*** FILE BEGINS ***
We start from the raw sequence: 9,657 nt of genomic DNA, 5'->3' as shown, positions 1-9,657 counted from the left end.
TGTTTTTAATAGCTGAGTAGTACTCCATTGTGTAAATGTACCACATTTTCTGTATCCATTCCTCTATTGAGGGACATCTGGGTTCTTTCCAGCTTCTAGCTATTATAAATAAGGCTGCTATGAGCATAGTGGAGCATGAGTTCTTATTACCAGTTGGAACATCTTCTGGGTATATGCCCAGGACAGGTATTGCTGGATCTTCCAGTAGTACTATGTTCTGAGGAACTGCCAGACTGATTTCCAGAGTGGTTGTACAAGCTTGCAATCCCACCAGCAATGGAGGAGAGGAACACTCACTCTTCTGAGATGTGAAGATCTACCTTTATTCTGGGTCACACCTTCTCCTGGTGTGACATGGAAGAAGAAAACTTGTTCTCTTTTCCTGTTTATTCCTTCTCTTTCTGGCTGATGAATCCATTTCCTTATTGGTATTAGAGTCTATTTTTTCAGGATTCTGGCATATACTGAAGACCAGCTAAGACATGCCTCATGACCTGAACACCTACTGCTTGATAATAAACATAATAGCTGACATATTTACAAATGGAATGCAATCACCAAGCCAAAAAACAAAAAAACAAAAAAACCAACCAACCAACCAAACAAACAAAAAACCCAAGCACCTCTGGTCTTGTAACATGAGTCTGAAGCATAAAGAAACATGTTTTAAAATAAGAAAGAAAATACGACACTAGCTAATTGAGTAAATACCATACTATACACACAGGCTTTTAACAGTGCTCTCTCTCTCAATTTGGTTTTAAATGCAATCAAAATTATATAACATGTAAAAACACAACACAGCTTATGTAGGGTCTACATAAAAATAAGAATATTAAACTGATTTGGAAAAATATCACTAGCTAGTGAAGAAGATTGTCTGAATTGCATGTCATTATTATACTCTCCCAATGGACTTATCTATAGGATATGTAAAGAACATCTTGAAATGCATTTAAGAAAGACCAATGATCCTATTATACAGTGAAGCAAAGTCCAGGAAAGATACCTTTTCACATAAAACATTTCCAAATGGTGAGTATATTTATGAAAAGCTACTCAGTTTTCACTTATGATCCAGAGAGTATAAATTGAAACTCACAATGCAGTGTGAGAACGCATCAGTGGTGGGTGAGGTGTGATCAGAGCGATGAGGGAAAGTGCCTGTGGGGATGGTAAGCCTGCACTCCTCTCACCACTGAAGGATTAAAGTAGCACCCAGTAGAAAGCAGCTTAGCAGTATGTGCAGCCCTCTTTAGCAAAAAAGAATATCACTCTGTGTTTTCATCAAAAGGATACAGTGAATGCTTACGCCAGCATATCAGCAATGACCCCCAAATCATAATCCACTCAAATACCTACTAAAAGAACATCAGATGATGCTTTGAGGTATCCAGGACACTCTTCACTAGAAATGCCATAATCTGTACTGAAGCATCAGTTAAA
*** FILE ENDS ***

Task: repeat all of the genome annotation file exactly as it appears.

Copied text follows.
We start from the raw sequence: 9,657 nt of genomic DNA, 5'->3' as shown, positions 1-9,657 counted from the left end.
TGTTTTTAATAGCTGAGTAGTACTCCATTGTGTAAATGTACCACATTTTCTGTATCCATTCCTCTATTGAGGGACATCTGGGTTCTTTCCAGCTTCTAGCTATTATAAATAAGGCTGCTATGAGCATAGTGGAGCATGAGTTCTTATTACCAGTTGGAACATCTTCTGGGTATATGCCCAGGACAGGTATTGCTGGATCTTCCAGTAGTACTATGTTCTGAGGAACTGCCAGACTGATTTCCAGAGTGGTTGTACAAGCTTGCAATCCCACCAGCAATGGAGGAGAGGAACACTCACTCTTCTGAGATGTGAAGATCTACCTTTATTCTGGGTCACACCTTCTCCTGGTGTGACATGGAAGAAGAAAACTTGTTCTCTTTTCCTGTTTATTCCTTCTCTTTCTGGCTGATGAATCCATTTCCTTATTGGTATTAGAGTCTATTTTTTCAGGATTCTGGCATATACTGAAGACCAGCTAAGACATGCCTCATGACCTGAACACCTACTGCTTGATAATAAACATAATAGCTGACATATTTACAAATGGAATGCAATCACCAAGCCAAAAAACAAAAAAACAAAAAAACCAACCAACCAACCAAACAAACAAAAAACCCAAGCACCTCTGGTCTTGTAACATGAGTCTGAAGCATAAAGAAACATGTTTTAAAATAAGAAAGAAAATACGACACTAGCTAATTGAGTAAATACCATACTATACACACAGGCTTTTAACAGTGCTCTCTCTCTCAATTTGGTTTTAAATGCAATCAAAATTATATAACATGTAAAAACACAACACAGCTTATGTAGGGTCTACATAAAAATAAGAATATTAAACTGATTTGGAAAAATATCACTAGCTAGTGAAGAAGATTGTCTGAATTGCATGTCATTATTATACTCTCCCAATGGACTTATCTATAGGATATGTAAAGAACATCTTGAAATGCATTTAAGAAAGACCAATGATCCTATTATACAGTGAAGCAAAGTCCAGGAAAGATACCTTTTCACATAAAACATTTCCAAATGGTGAGTATATTTATGAAAAGCTACTCAGTTTTCACTTATGATCCAGAGAGTATAAATTGAAACTCACAATGCAGTGTGAGAACGCATCAGTGGTGGGTGAGGTGTGATCAGAGCGATGAGGGAAAGTGCCTGTGGGGATGGTAAGCCTGCACTCCTCTCACCACTGAAGGATTAAAGTAGCACCCAGTAGAAAGCAGCTTAGCAGTATGTGCAGCCCTCTTTAGCAAAAAAGAATATCACTCTGTGTTTTCATCAAAAGGATACAGTGAATGCTTACGCCAGCATATCAGCAATGACCCCCAAATCATAATCCACTCAAATACCTACTAAAAGAACATCAGATGATGCTTTGAGGTATCCAGGACACTCTTCACTAGAAATGCCATAATCTGTACTGAAGCATCAGTTAAA